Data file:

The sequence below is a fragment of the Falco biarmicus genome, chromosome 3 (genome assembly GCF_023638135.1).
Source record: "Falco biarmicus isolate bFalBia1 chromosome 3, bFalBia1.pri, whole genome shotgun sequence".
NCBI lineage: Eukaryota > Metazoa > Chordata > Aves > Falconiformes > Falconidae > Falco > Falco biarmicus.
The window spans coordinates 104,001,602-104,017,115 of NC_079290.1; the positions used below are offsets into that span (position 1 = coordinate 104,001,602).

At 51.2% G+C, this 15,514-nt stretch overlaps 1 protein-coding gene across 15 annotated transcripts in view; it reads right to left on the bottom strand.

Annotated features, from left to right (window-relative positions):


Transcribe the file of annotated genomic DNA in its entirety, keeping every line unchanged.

The sequence below is a fragment of the Falco biarmicus genome, chromosome 3 (genome assembly GCF_023638135.1).
Source record: "Falco biarmicus isolate bFalBia1 chromosome 3, bFalBia1.pri, whole genome shotgun sequence".
NCBI lineage: Eukaryota > Metazoa > Chordata > Aves > Falconiformes > Falconidae > Falco > Falco biarmicus.
The window spans coordinates 104,001,602-104,017,115 of NC_079290.1; the positions used below are offsets into that span (position 1 = coordinate 104,001,602).

At 51.2% G+C, this 15,514-nt stretch overlaps 1 protein-coding gene across 15 annotated transcripts in view; it reads right to left on the bottom strand.

Annotated features, from left to right (window-relative positions):